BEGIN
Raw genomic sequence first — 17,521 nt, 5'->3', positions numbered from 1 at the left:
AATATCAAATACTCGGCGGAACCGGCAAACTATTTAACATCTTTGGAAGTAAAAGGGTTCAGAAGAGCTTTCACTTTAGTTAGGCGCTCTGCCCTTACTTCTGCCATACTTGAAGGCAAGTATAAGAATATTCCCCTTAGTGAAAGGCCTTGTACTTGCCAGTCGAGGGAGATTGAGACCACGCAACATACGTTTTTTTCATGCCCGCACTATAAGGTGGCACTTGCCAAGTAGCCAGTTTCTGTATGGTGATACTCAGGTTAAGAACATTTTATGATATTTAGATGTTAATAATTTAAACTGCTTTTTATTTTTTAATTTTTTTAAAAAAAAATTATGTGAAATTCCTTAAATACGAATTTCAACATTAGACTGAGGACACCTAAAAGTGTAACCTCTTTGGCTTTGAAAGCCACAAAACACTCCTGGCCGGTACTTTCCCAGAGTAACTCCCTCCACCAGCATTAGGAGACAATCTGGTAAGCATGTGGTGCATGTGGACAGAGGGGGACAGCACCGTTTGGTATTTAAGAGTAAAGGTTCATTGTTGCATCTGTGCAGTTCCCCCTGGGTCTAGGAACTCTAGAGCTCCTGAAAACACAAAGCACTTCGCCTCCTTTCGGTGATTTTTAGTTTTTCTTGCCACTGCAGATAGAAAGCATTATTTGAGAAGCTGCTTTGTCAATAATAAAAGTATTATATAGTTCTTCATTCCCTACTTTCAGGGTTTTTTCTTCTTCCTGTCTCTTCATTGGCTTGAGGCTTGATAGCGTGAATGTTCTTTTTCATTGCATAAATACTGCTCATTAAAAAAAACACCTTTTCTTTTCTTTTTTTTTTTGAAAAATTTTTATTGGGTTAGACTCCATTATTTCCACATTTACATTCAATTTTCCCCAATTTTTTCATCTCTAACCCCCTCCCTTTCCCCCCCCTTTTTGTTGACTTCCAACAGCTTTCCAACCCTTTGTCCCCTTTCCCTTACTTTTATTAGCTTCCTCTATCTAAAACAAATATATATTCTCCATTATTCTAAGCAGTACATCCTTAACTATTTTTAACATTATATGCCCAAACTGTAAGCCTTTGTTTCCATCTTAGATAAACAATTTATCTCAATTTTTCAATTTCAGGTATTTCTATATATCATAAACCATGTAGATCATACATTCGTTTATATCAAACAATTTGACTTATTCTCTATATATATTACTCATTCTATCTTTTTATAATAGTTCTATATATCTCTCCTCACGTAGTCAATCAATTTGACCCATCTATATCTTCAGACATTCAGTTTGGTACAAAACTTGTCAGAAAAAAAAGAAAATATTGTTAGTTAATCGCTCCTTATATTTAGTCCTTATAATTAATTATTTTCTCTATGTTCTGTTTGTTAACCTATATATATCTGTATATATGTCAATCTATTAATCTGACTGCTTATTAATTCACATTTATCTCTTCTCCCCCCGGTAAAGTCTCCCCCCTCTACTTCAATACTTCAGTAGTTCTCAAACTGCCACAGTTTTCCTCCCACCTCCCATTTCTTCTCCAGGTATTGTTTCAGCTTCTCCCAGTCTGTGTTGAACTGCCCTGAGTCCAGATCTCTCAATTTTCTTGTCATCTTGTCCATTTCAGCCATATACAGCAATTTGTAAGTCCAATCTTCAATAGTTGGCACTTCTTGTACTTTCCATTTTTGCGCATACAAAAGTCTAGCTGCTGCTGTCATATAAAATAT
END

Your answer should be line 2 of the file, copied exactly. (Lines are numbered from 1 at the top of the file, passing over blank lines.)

AATATCAAATACTCGGCGGAACCGGCAAACTATTTAACATCTTTGGAAGTAAAAGGGTTCAGAAGAGCTTTCACTTTAGTTAGGCGCTCTGCCCTTACTTCTGCCATACTTGAAGGCAAGTATAAGAATATTCCCCTTAGTGAAAGGCCTTGTACTTGCCAGTCGAGGGAGATTGAGACCACGCAACATACGTTTTTTTCATGCCCGCACTATAAGGTGGCACTTGCCAAGTAGCCAGTTTCTGTATGGTGATACTCAGGTTAAGAACATTTTATGATATTTAGATGTTAATAATTTAAACTGCTTTTTATTTTTTAATTTTTTTAAAAAAAAATTATGTGAAATTCCTTAAATACGAATTTCAACATTAGACTGAGGACACCTAAAAGTGTAACCTCTTTGGCTTTGAAAGCCACAAAACACTCCTGGCCGGTACTTTCCCAGAGTAACTCCCTCCACCAGCATTAGGAGACAATCTGGTAAGCATGTGGTGCATGTGGACAGAGGGGGACAGCACCGTTTGGTATTTAAGAGTAAAGGTTCATTGTTGCATCTGTGCAGTTCCCCCTGGGTCTAGGAACTCTAGAGCTCCTGAAAACACAAAGCACTTCGCCTCCTTTCGGTGATTTTTAGTTTTTCTTGCCACTGCAGATAGAAAGCATTATTTGAGAAGCTGCTTTGTCAATAATAAAAGTATTATATAGTTCTTCATTCCCTACTTTCAGGGTTTTTTCTTCTTCCTGTCTCTTCATTGGCTTGAGGCTTGATAGCGTGAATGTTCTTTTTCATTGCATAAATACTGCTCATTAAAAAAAACACCTTTTCTTTTCTTTTTTTTTTTGAAAAATTTTTATTGGGTTAGACTCCATTATTTCCACATTTACATTCAATTTTCCCCAATTTTTTCATCTCTAACCCCCTCCCTTTCCCCCCCCTTTTTGTTGACTTCCAACAGCTTTCCAACCCTTTGTCCCCTTTCCCTTACTTTTATTAGCTTCCTCTATCTAAAACAAATATATATTCTCCATTATTCTAAGCAGTACATCCTTAACTATTTTTAACATTATATGCCCAAACTGTAAGCCTTTGTTTCCATCTTAGATAAACAATTTATCTCAATTTTTCAATTTCAGGTATTTCTATATATCATAAACCATGTAGATCATACATTCGTTTATATCAAACAATTTGACTTATTCTCTATATATATTACTCATTCTATCTTTTTATAATAGTTCTATATATCTCTCCTCACGTAGTCAATCAATTTGACCCATCTATATCTTCAGACATTCAGTTTGGTACAAAACTTGTCAGAAAAAAAAGAAAATATTGTTAGTTAATCGCTCCTTATATTTAGTCCTTATAATTAATTATTTTCTCTATGTTCTGTTTGTTAACCTATATATATCTGTATATATGTCAATCTATTAATCTGACTGCTTATTAATTCACATTTATCTCTTCTCCCCCCGGTAAAGTCTCCCCCCTCTACTTCAATACTTCAGTAGTTCTCAAACTGCCACAGTTTTCCTCCCACCTCCCATTTCTTCTCCAGGTATTGTTTCAGCTTCTCCCAGTCTGTGTTGAACTGCCCTGAGTCCAGATCTCTCAATTTTCTTGTCATCTTGTCCATTTCAGCCATATACAGCAATTTGTAAGTCCAATCTTCAATAGTTGGCACTTCTTGTACTTTCCATTTTTGCGCATACAAAAGTCTAGCTGCTGCTGTCATATAAAATAT